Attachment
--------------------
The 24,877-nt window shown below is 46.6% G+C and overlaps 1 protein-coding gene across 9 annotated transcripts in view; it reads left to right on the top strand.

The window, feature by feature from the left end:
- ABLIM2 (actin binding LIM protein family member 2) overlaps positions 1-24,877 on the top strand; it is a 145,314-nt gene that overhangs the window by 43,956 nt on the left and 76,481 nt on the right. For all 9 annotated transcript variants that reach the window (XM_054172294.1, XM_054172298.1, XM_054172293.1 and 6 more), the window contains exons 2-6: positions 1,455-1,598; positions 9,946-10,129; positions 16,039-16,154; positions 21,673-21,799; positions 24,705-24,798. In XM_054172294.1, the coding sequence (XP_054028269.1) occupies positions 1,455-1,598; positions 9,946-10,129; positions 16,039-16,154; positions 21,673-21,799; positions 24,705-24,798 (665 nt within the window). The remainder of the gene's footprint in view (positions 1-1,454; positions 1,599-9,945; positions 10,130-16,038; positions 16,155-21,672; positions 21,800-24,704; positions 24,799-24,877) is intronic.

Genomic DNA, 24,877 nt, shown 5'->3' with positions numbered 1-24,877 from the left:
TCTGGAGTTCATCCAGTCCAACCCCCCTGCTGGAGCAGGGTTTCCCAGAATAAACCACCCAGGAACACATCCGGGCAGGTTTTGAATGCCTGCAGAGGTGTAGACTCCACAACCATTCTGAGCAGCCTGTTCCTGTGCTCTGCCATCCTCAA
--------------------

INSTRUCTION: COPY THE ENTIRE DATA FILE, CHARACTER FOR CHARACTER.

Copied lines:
The 24,877-nt window shown below is 46.6% G+C and overlaps 1 protein-coding gene across 9 annotated transcripts in view; it reads left to right on the top strand.

The window, feature by feature from the left end:
- ABLIM2 (actin binding LIM protein family member 2) overlaps positions 1-24,877 on the top strand; it is a 145,314-nt gene that overhangs the window by 43,956 nt on the left and 76,481 nt on the right. For all 9 annotated transcript variants that reach the window (XM_054172294.1, XM_054172298.1, XM_054172293.1 and 6 more), the window contains exons 2-6: positions 1,455-1,598; positions 9,946-10,129; positions 16,039-16,154; positions 21,673-21,799; positions 24,705-24,798. In XM_054172294.1, the coding sequence (XP_054028269.1) occupies positions 1,455-1,598; positions 9,946-10,129; positions 16,039-16,154; positions 21,673-21,799; positions 24,705-24,798 (665 nt within the window). The remainder of the gene's footprint in view (positions 1-1,454; positions 1,599-9,945; positions 10,130-16,038; positions 16,155-21,672; positions 21,800-24,704; positions 24,799-24,877) is intronic.

Genomic DNA, 24,877 nt, shown 5'->3' with positions numbered 1-24,877 from the left:
TCTGGAGTTCATCCAGTCCAACCCCCCTGCTGGAGCAGGGTTTCCCAGAATAAACCACCCAGGAACACATCCGGGCAGGTTTTGAATGCCTGCAGAGGTGTAGACTCCACAACCATTCTGAGCAGCCTGTTCCTGTGCTCTGCCATCCTCAA